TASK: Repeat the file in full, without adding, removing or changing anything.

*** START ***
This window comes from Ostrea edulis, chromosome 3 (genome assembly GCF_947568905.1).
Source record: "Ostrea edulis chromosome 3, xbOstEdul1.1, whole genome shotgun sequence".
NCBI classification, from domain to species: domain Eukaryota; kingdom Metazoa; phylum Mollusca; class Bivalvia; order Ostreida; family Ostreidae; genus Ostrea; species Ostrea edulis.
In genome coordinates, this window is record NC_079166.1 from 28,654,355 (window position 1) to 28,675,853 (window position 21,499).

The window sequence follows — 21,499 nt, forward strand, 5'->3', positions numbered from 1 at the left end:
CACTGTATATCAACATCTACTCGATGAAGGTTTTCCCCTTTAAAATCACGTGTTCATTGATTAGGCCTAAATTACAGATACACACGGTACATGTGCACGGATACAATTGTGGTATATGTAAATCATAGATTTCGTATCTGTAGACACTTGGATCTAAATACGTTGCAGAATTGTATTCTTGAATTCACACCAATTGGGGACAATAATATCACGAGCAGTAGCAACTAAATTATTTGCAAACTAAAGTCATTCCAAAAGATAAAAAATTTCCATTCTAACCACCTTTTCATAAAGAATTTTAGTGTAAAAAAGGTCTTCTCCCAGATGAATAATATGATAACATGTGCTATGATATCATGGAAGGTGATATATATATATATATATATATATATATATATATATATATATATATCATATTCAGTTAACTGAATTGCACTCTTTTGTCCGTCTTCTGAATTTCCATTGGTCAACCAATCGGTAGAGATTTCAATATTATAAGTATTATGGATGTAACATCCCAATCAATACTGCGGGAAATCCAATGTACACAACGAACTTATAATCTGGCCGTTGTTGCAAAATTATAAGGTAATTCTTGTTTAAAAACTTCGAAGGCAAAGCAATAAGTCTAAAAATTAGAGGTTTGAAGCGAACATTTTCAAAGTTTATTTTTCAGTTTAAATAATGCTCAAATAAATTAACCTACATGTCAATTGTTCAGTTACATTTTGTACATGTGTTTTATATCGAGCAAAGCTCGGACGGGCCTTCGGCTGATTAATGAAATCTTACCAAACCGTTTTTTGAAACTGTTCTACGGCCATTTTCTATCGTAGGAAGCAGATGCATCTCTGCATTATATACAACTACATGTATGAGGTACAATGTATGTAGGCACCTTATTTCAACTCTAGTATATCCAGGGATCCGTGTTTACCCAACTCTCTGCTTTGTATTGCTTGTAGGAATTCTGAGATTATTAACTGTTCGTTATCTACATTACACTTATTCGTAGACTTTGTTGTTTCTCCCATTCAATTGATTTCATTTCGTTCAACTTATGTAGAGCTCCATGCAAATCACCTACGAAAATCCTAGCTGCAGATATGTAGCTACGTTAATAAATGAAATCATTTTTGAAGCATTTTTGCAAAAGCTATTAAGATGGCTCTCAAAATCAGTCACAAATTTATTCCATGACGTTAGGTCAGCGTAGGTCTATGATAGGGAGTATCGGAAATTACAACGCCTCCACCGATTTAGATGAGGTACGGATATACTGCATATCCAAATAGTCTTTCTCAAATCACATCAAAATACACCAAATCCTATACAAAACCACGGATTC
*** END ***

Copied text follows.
This window comes from Ostrea edulis, chromosome 3 (genome assembly GCF_947568905.1).
Source record: "Ostrea edulis chromosome 3, xbOstEdul1.1, whole genome shotgun sequence".
NCBI classification, from domain to species: domain Eukaryota; kingdom Metazoa; phylum Mollusca; class Bivalvia; order Ostreida; family Ostreidae; genus Ostrea; species Ostrea edulis.
In genome coordinates, this window is record NC_079166.1 from 28,654,355 (window position 1) to 28,675,853 (window position 21,499).

The window sequence follows — 21,499 nt, forward strand, 5'->3', positions numbered from 1 at the left end:
CACTGTATATCAACATCTACTCGATGAAGGTTTTCCCCTTTAAAATCACGTGTTCATTGATTAGGCCTAAATTACAGATACACACGGTACATGTGCACGGATACAATTGTGGTATATGTAAATCATAGATTTCGTATCTGTAGACACTTGGATCTAAATACGTTGCAGAATTGTATTCTTGAATTCACACCAATTGGGGACAATAATATCACGAGCAGTAGCAACTAAATTATTTGCAAACTAAAGTCATTCCAAAAGATAAAAAATTTCCATTCTAACCACCTTTTCATAAAGAATTTTAGTGTAAAAAAGGTCTTCTCCCAGATGAATAATATGATAACATGTGCTATGATATCATGGAAGGTGATATATATATATATATATATATATATATATATATATATATATATATCATATTCAGTTAACTGAATTGCACTCTTTTGTCCGTCTTCTGAATTTCCATTGGTCAACCAATCGGTAGAGATTTCAATATTATAAGTATTATGGATGTAACATCCCAATCAATACTGCGGGAAATCCAATGTACACAACGAACTTATAATCTGGCCGTTGTTGCAAAATTATAAGGTAATTCTTGTTTAAAAACTTCGAAGGCAAAGCAATAAGTCTAAAAATTAGAGGTTTGAAGCGAACATTTTCAAAGTTTATTTTTCAGTTTAAATAATGCTCAAATAAATTAACCTACATGTCAATTGTTCAGTTACATTTTGTACATGTGTTTTATATCGAGCAAAGCTCGGACGGGCCTTCGGCTGATTAATGAAATCTTACCAAACCGTTTTTTGAAACTGTTCTACGGCCATTTTCTATCGTAGGAAGCAGATGCATCTCTGCATTATATACAACTACATGTATGAGGTACAATGTATGTAGGCACCTTATTTCAACTCTAGTATATCCAGGGATCCGTGTTTACCCAACTCTCTGCTTTGTATTGCTTGTAGGAATTCTGAGATTATTAACTGTTCGTTATCTACATTACACTTATTCGTAGACTTTGTTGTTTCTCCCATTCAATTGATTTCATTTCGTTCAACTTATGTAGAGCTCCATGCAAATCACCTACGAAAATCCTAGCTGCAGATATGTAGCTACGTTAATAAATGAAATCATTTTTGAAGCATTTTTGCAAAAGCTATTAAGATGGCTCTCAAAATCAGTCACAAATTTATTCCATGACGTTAGGTCAGCGTAGGTCTATGATAGGGAGTATCGGAAATTACAACGCCTCCACCGATTTAGATGAGGTACGGATATACTGCATATCCAAATAGTCTTTCTCAAATCACATCAAAATACACCAAATCCTATACAAAACCACGGATTC